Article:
Envisioning a New Approach to a Sacred Mexican Plant

Envisioning a New Approach to a Sacred Mexican Plant

The verdant and fertile mountains of Mexico’s Sierra Mazateca region are home to a great variety of psychotropic plants and fungi, which have long been instrumental in many of the Mazatec people’s unique magico–religious and medicinal practices. Salvia divinorum, a plant containing the most potent nonartificial psychoactive compound known to date, is one of the most revered. Classified botanically in 1962, it is found naturally only in this small, relatively isolated corner of the world.

La xka Pastora, as the plant is commonly known among the Mazatec, is used in veladas, nocturnal ceremonies guided by experienced chjota chjiné (he/she who knows), to help resolve specific problems. These can include serious illness, familial ruptures, social discord, and even unwelcome supernatural encounters.

Traditionally, the fresh leaves are either chewed or their juices extracted and consumed in beverages. Effects may last for up to three hours and are said to facilitate revelations usually concealed from normal states of consciousness in which the sentient, anthropomorphized figure of the plant itself often features.

Today, however, the plant has come to be known around the world for the concentrated extracts that are smoked to produce short-lived, powerful psychotropic effects. This application has earned a degree of notoriety through homemade YouTube videos depicting the bizarre and sometimes disturbing results of young people’s experimentations.

Sensationalist media and prohibitionist politicians have seized on these images to further drug policies that criminalize the plant, succeeding in a number of countries and several U.S. states. But in its native Mexico, the plant remains legal despite poorly informed and sometimes falsely stated arguments for prohibition that have largely ignored or underplayed the plant’s importance for the Mazatec.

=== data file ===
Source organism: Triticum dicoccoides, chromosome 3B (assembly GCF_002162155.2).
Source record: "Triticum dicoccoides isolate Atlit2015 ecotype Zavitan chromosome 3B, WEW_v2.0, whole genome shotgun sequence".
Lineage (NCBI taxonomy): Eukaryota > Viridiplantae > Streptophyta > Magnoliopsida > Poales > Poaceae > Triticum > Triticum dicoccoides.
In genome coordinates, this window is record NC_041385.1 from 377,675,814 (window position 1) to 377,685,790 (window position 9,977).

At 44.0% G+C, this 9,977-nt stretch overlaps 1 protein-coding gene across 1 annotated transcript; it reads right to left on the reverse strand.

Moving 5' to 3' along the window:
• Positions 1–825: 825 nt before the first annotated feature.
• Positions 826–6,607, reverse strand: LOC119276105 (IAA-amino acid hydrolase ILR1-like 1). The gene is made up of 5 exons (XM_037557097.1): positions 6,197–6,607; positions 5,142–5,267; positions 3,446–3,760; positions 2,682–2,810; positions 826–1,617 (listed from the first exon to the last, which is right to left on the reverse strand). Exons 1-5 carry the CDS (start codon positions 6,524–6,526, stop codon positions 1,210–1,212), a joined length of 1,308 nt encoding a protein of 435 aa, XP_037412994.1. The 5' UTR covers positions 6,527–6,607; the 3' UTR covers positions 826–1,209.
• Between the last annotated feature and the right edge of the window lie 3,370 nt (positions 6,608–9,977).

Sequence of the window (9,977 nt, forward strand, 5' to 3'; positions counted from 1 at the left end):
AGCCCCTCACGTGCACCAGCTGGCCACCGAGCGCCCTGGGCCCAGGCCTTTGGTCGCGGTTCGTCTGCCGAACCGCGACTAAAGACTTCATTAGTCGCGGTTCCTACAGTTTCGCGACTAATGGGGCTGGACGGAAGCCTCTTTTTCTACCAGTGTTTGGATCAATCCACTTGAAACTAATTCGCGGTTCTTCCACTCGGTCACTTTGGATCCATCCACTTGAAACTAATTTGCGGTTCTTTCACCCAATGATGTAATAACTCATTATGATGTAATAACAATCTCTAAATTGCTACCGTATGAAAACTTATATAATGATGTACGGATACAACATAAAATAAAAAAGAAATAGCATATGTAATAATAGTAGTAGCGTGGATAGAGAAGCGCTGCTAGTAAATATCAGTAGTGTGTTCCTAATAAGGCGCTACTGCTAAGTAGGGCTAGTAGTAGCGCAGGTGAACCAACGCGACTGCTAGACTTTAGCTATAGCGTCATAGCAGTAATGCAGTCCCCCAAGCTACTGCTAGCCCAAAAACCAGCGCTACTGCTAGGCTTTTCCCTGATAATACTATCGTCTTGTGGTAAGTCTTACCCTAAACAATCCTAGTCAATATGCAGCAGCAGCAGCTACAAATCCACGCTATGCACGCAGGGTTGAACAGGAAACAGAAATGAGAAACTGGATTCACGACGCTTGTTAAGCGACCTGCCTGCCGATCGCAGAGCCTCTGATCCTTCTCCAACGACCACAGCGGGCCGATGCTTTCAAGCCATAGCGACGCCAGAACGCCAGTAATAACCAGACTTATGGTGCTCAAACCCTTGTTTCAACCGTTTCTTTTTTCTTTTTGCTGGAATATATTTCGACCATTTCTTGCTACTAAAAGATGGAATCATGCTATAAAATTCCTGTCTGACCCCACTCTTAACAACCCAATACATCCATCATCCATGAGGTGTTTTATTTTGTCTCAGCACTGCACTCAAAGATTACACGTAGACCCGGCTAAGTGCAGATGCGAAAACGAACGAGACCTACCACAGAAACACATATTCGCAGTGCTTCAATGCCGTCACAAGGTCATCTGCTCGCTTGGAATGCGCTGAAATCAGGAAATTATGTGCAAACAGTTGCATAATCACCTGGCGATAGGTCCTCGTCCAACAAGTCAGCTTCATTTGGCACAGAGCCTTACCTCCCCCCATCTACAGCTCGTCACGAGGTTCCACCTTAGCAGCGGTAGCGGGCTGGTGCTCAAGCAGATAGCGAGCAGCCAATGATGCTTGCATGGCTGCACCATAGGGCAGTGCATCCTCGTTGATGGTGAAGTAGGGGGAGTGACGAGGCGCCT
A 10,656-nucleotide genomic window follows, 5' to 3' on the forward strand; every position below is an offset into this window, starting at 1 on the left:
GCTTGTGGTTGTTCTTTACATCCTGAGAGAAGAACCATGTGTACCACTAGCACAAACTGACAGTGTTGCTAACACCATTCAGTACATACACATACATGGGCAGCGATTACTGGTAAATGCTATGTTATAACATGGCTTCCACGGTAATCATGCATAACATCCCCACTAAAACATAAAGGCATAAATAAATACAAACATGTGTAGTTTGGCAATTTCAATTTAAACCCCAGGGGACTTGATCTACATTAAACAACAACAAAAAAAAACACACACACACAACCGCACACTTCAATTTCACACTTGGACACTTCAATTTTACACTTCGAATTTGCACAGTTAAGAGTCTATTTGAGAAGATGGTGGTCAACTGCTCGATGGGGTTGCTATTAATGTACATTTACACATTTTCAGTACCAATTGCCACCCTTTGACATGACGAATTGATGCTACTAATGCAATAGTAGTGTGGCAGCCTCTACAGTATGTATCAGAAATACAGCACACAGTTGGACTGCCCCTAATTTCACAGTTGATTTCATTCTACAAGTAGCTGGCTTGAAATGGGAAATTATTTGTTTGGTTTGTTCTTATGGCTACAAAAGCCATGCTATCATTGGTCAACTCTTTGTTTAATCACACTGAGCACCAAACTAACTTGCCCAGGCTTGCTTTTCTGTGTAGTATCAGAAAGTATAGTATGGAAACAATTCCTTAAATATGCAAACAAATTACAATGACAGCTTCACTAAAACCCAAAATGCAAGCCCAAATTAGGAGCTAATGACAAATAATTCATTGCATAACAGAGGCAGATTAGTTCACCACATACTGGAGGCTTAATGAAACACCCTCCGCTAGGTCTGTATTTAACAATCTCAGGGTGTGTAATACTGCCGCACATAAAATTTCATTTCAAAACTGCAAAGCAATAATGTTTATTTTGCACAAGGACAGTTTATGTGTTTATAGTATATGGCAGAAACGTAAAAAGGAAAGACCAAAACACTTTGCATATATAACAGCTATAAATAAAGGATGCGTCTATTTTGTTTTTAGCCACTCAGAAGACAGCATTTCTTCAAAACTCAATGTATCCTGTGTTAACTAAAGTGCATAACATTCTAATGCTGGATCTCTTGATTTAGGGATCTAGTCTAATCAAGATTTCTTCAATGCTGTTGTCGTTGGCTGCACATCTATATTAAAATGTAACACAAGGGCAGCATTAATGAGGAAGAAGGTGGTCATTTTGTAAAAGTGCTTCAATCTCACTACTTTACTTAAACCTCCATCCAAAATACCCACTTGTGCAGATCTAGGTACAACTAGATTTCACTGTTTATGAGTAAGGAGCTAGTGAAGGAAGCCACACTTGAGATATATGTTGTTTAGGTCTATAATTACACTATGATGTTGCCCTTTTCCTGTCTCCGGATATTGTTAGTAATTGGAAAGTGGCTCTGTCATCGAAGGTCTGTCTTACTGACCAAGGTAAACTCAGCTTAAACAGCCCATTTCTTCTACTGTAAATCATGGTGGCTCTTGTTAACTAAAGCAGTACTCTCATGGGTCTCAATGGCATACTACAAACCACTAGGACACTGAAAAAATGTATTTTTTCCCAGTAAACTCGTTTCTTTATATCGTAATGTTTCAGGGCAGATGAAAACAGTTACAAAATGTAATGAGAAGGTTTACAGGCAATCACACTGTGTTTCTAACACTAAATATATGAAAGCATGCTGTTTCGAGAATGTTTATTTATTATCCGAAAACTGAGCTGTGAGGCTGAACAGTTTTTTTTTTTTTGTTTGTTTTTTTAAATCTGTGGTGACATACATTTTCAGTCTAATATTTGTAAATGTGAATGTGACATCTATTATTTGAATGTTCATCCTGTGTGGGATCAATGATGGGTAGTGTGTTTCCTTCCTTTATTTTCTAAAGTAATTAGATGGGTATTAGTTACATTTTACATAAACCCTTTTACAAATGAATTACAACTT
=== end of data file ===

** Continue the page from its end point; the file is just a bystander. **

Nontraditional approaches to the plant are more nuanced than the YouTube phenomenon would suggest, and a growing band of Salvia enthusiasts around the world are also experimenting with the eating of fresh leaves. Dale Pendell, a celebrated poet and ethnobotanist, coined the term “the path of leaves and the bridge of smoke” to characterize the two very different forms of consuming Salvia divinorum. He claims the bridge of smoke (smoking the extract) doesn’t allow the true benefits of the plant to be reaped, unlike the more traditional path of leaves. Similarly, Daniel Siebert, the creator of the Salvia divinorum Research & Information Centre, looks to the historical Mazatec use of the plant “as a (more) constructive tool for gaining insight and for healing.”

Agua de Rayo, a nonprofit platform for ethnographic research and creation, has developed a series of short films to present these different perspectives and offer a broader, more nuanced picture of Salvia divinorum. The videos challenge uninformed caricatures of the plant and trace its complicated journey to the present day. Recent research, for example, has shown promising applications in the treatment of addiction, inflammation, headaches, gastrointestinal problems, depression, and mental disorders such as schizophrenia.

The medicinal properties of Salvia divinorum are of course nothing new for the Mazatec, who have also long used la Pastora for its nonpsychoactive properties. However, embrace of the plant outside the Sierra as a smokeable extract for recreational purposes is virtually unheard of.

When this phenomenon arose in the mid-2000s, outside traders of the plant naturally looked to the Mazatec to supply this burgeoning market. However, these traders have since largely abandoned the region, having appropriated cultivation of the plant in areas outside the Sierra. This has denied many already economically precarious Mazatec communities an important source of income.

The commodification of the plant, along with many other socioeconomic stresses affecting the region, has led to a questioning by the Mazatec of the cultural manifestations informing their identity. The place and nature of la Pastora are undergoing a transformation, which has prompted some to decry the plant’s diminishing power and purity.

With this series of short films, we hope to explore these changing dynamics to engender a more nuanced dialogue around the commercialization of sacred plants. Our aim is to inspire more constructive approaches to Salvia and question the prohibitionist dogma that would deny to so many the benefits of this unique plant.

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